You may, of course, have already been through this multiple times with DNA experts, in which case I'll gladly shut up.

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Re: DNA ethical dilema

Postby meekhcs » Mon Jul 17, 2017 11:25 am

I may be misreading your post but the DNA test seems to rule out the believed Father and you now think you have found a half sister on Facebook purely through facial recognition, and that her Father is dead. This is all very tenuous. Whilst I understand your anxiety to solve the mystery you must be careful. As MoVidger says the Half sister and Family may not want to know. Following on from Adrian. What DNA test have you had and who was it done by. If you want to try and match with other people then you need to do either the y DNA for the male members of the Family or the Mtdna test for the Female members. Perhaps this other Family, or members of have undertaken DNA tests. As a next step I would feed your Mother's results into Ftdna Family Finder. If members of the other Familyhave tested and fed their results into the database then you should see some results. It is a long shot but I think you need to explore every avenue before making contact.



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Re: DNA ethical dilema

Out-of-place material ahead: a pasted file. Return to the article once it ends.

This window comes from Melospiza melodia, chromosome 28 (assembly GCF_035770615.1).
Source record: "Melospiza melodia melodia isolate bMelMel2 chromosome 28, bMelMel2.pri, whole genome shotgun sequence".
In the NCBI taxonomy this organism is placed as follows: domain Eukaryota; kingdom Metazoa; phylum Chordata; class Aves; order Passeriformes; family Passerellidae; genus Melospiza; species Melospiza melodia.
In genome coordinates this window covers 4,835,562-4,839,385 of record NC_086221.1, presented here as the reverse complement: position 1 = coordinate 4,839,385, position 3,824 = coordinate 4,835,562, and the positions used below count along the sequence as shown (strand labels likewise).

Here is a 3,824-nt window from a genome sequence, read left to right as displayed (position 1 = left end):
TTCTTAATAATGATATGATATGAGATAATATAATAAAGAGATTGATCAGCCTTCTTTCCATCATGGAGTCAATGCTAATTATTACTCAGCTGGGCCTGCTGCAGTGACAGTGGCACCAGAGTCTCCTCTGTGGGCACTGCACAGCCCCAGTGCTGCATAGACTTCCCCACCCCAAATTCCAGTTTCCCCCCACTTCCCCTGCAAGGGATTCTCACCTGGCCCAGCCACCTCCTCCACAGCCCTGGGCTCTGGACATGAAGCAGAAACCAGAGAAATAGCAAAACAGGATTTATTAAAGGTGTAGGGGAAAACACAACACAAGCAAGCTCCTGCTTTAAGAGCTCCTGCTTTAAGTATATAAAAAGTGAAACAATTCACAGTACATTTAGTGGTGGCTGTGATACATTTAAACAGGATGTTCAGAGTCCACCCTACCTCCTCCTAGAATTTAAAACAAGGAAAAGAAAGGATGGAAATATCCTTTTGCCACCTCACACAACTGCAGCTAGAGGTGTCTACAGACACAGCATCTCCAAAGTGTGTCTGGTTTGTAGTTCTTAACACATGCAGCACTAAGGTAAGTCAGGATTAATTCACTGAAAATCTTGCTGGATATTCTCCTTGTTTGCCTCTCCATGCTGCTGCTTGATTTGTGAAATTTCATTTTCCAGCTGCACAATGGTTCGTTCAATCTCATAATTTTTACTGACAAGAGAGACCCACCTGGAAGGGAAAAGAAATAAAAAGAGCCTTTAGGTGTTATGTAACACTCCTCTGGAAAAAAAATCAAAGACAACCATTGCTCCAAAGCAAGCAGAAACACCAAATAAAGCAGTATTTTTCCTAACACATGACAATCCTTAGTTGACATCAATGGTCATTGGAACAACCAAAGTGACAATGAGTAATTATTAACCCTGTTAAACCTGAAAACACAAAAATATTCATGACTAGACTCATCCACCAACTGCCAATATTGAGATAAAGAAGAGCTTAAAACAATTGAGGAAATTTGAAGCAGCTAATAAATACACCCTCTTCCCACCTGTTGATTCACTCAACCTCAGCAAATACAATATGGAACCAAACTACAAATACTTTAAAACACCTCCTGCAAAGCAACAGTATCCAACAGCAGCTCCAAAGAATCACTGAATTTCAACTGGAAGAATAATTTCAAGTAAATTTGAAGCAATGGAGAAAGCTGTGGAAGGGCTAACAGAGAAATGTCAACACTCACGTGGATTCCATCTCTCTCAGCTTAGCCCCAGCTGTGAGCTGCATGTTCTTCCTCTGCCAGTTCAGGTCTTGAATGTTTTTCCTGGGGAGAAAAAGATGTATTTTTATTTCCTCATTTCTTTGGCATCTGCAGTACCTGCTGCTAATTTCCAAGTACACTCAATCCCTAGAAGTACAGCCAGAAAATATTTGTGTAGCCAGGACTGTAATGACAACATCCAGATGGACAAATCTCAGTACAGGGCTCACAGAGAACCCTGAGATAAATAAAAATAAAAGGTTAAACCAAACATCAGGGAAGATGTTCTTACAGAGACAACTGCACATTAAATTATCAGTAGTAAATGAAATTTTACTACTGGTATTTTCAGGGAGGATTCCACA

Postby MoVidger » Mon Jul 17, 2017 2:21 pm

I strongly agree with Adrian and Sally. Also, consider the unprovoked grief that my relative was subjected to by her half-sibling(s). And these were 80-something women who already knew they shared the same father. Yet my relative was treat like the product of a tawdry affair --when she was actually born a year before her father settled down with someone else.
Before my relative died, she wished she had "let sleeping dogs lie" (even though she hadn't initiated the actual contact with her half-sibling). So unless there is an important medical genetics reason to prove who your Mum's father was, I would let sleeping dogs lie.
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Re: DNA ethical dilema

Postby sandyscott21 » Mon Jul 17, 2017 8:33 pm

MoVidger wrote:Within my family, there is a similar situation. ... .... had a change of heart, it's too late now.


Hi MoVidger,

Thank you for the reply and practical experience. It is sad to hear that it turned out that way for your relative. In years passed and depending on a persons background, these issues are very sensitive indeed and not something you can tell from the internet. I have faced similar issues with suicide and illegitimacy on other branches of the family - but never quite so 'close to home'.

It is exactly the experience we are wanting to prevent, hence the hesitation to contact them. To be honest, it was random chance that we found out the paternity 'issue'. We have a tight family group and Mum's family don't care what the DNA says - she is still their sister/niece.....it's not like some on the various TV shows who need closure to fill a void or loss in their life. We also don't want to upset the other family too who are more than likely blissfully unaware.

A lot to think about...
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Re: DNA ethical dilema

Postby sandyscott21 » Mon Jul 17, 2017 9:14 pm

AdrianB38 wrote:Can I suggest that you need to be absolutely sure ...... DNA experts, in which case I'll gladly shut up.

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meekhcs wrote:I may be misreading your post .... It is a long shot but I think you need to explore every avenue before making contact.